Stocks remain volatile after banks’ concerted effort to stimulate global economy.
The slide comes despite the International Monetary Fund (IMF) reactivating an emergency aid process for countries seeking help in the global financial crisis, Dominique Strauss-Kahn, the institution’s president, said on Thursday.
It also comes a day after the US Federal Reserve and central banks from Europe, Canada and China cut interest rates to contain the market meltdown.
Al Jazeera’s John Terrett on Wall Street says the US market has now lost 20 per cent in October this year alone and said part of the large drop was attributed to US auto giant General Motors being downgraded by analysts, a move that led to its shares dropping 30 per cent.
Ironically Thursday’s market trauma comes exactly one year to the day that the Dow Jones hit an all time high of more than 14,100 points, our correspondent adds.
Both the IMF and World Bank are also due to hold their annual meetings on Friday and over the weekend, while finance ministers from the world’s wealthiest nations – or G7 – will converge on the meetings’ sidelines in Washington DC this weekend for talks on the crisis.
The G7, or Group of Seven, comprises Britain, Canada, France, Germany, Italy, Japan, and the US.
No ‘blame game’
The IMF emergency procedure, developed in 1995, permits payments from the IMF but with swifter approval of the loans and releasing of funds – two weeks at most.
Strauss-Kahn said the organisation had sufficient funds to support the needs of its 185 members, including developed nations.
“We are ready to answer any demand by countries facing problems,” he said.
Also on Thursday Robert Zoellick, president of the World Bank, urged the world’s wealthiest nations to work together on the crisis, telling Al Jazeera “the scope of this problem is much larger than we what we can deal with”.
“In the short term what the G7 needs to do is to try to take the actions it’s starting to take – co-ordinated central bank actions … to try to clean up the assets, to try to make sure there is liquidity in terms of banks being willing to provide funds to corporations and others [and] recapitalise the institutions,” he said.
However, he said the crisis could not be blamed on any particular corporation or the US government.
“I think the problem extends far beyond the Bush administration … it’s not my purpose nor do I really feel this is a blame game, you need to figure out the solution, what happened in the past and move forward together,” he said.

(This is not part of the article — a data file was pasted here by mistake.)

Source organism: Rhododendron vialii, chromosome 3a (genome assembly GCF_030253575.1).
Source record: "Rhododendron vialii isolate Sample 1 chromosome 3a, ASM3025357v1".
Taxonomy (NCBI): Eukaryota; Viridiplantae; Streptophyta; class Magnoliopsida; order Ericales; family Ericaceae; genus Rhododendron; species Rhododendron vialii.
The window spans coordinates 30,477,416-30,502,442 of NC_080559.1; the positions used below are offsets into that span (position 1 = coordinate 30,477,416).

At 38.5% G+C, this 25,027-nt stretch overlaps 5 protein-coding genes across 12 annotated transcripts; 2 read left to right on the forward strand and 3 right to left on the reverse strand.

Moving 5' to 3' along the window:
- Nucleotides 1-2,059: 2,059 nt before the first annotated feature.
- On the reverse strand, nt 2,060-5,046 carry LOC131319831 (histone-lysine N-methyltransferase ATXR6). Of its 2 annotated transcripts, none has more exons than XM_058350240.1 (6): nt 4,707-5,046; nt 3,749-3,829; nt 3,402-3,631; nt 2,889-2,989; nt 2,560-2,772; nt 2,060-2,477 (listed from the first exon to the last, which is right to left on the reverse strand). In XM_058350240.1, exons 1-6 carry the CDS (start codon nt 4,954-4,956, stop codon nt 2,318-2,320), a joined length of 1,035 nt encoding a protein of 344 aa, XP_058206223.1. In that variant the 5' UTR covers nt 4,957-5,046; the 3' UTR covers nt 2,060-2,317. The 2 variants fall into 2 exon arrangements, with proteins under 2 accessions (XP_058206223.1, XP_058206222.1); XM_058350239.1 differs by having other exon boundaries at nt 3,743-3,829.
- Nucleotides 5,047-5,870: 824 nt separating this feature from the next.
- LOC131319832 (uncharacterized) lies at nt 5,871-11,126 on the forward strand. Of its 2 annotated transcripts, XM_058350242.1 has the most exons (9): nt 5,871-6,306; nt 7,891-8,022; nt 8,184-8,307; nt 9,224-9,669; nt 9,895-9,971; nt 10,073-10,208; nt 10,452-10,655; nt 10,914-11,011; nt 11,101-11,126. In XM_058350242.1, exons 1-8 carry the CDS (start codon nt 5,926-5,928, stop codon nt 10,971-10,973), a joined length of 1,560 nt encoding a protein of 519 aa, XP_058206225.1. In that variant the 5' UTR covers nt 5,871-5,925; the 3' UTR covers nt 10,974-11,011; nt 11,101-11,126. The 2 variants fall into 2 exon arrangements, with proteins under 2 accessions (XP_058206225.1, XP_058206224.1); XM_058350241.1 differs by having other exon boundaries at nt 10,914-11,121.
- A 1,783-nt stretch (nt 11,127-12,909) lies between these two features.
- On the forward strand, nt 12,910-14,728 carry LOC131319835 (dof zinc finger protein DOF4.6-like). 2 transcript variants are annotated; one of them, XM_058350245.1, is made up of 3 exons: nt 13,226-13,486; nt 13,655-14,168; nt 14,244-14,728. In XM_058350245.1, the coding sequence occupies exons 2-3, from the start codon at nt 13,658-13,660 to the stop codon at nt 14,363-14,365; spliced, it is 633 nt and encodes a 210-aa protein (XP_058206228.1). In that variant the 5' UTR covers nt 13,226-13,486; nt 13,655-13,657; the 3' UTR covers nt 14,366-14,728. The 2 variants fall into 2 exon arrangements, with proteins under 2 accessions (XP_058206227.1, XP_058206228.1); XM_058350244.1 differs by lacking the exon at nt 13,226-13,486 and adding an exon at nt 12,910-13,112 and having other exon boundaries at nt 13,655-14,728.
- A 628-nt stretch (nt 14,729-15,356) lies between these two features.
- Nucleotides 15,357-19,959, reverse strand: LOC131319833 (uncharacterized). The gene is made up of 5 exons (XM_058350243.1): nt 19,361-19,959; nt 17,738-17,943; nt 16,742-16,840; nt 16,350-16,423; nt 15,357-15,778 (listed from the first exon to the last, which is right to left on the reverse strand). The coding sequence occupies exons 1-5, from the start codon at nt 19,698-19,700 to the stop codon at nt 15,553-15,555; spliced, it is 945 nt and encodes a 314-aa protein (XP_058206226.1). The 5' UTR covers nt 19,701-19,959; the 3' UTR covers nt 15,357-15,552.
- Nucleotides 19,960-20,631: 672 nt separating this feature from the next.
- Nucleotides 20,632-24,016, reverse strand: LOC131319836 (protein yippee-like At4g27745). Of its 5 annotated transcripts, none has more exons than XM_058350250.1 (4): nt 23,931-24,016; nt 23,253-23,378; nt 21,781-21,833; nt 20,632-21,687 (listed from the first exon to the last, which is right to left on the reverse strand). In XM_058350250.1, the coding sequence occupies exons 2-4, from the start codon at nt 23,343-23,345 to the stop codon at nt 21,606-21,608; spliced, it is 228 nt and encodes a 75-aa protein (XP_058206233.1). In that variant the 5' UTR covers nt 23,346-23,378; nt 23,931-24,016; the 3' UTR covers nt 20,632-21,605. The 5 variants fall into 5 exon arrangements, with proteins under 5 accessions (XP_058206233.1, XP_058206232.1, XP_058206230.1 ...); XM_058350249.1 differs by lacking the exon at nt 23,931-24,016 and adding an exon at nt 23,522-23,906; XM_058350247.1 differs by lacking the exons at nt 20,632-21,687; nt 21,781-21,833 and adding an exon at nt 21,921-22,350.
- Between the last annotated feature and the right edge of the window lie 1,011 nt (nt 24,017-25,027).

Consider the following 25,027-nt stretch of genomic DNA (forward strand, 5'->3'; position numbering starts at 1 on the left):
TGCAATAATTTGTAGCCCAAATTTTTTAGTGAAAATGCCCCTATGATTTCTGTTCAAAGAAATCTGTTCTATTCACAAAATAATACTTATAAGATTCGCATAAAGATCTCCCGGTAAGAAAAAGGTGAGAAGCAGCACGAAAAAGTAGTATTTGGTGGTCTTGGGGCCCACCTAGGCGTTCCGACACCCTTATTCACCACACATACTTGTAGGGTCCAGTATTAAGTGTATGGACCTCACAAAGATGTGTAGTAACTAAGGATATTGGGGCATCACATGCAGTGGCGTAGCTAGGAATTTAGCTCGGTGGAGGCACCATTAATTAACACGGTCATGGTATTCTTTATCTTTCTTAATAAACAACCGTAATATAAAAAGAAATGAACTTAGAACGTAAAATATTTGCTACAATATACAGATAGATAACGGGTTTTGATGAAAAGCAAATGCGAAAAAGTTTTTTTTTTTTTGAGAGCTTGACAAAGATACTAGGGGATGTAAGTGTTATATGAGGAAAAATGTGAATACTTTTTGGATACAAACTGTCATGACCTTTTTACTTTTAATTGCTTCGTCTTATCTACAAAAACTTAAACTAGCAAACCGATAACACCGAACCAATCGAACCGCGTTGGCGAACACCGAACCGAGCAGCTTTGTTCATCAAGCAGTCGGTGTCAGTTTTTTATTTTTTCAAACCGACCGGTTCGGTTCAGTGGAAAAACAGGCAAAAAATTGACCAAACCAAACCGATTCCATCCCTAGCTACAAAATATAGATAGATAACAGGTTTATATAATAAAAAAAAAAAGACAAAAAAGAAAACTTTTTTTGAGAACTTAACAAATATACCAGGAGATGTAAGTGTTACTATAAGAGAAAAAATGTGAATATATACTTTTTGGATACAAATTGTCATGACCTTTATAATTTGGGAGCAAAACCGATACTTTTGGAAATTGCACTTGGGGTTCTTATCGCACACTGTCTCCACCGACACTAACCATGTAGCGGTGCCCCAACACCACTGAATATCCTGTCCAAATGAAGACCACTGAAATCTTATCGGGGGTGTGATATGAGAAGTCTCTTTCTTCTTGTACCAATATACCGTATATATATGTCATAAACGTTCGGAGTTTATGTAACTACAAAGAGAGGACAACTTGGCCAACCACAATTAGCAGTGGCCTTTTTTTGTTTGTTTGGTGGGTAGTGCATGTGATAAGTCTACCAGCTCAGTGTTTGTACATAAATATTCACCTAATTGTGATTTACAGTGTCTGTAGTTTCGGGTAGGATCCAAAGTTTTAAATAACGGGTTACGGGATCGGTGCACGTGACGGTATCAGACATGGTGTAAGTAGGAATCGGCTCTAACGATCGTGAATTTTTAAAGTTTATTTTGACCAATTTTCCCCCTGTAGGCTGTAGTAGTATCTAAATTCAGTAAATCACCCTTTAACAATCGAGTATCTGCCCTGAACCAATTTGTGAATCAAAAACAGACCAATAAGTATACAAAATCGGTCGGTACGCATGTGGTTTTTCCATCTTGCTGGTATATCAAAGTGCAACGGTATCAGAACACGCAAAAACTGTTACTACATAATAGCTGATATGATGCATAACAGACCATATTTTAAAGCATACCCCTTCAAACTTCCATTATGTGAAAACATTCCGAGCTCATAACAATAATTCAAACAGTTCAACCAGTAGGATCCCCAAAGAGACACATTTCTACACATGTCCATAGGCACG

“We’re not a criminal prosecuting institution, it’s my job to try to help poor people.”
Strauss-Kahn earlier on Thursday had warned against unilateral action by EU states, saying it “should be avoided, if not condemned”.
“There’s no domestic solution in a crisis like this one,” he said.
The markets had appeared to steady in Asia after South Korea, Hong Kong and Taiwan on Thursday also cut interest rates, but as the day wore on stocks began to slide.
|Brown had harsh words for Iceland
over its handling of the crisis [EPA]
Jose Manuel Barroso, the European commission president, said the 27-nation EU bloc was divided over the need to come up with a universal approach to the turbulence, that has wreaked havoc with world markets.
On Thursday the Dutch government said it would make available 20 billion euros ($27bn) to protect the financial sector, while France, Belgium and Luxembourg agreed to provide state guarantees for efforts by Dexia, the troubled Franco-Belgian bank, to borrow.
The three governments pledged to underwrite new borrowing for the world’s largest municipal lender just days after they and public bodies pumped 6.4 billion euros ($8.7bn) into the bank.
Gordon Brown, the British prime minister, also defended his government’s own bank rescue plan on Thursday and urged his European counterparts to follow suit to help begin easing the global credit crunch.
The UK’s bailout plan – around $875bn – was unveiled on Wednesday and involves the possible part-nationalisation of several of Britain’s main banks, a guarantee for inter-bank lending and the provision of short-term funds for banks.
Brown also harshly criticised the Icelandic government – which has been forced to nationalise three banks – for failing to guarantee British savers’ deposits in its banks.
“What happened in Iceland is completely unacceptable,” Brown told the BBC on Thursday.
“I’ve been in touch with the Icelandic prime minister [Geir Haarde] – I’ve said that this is effectively illegal action that they’ve taken.”
The Irish government has also extended its guarantee of bank deposits to cover those in Irish branches of five foreign-owned institutions.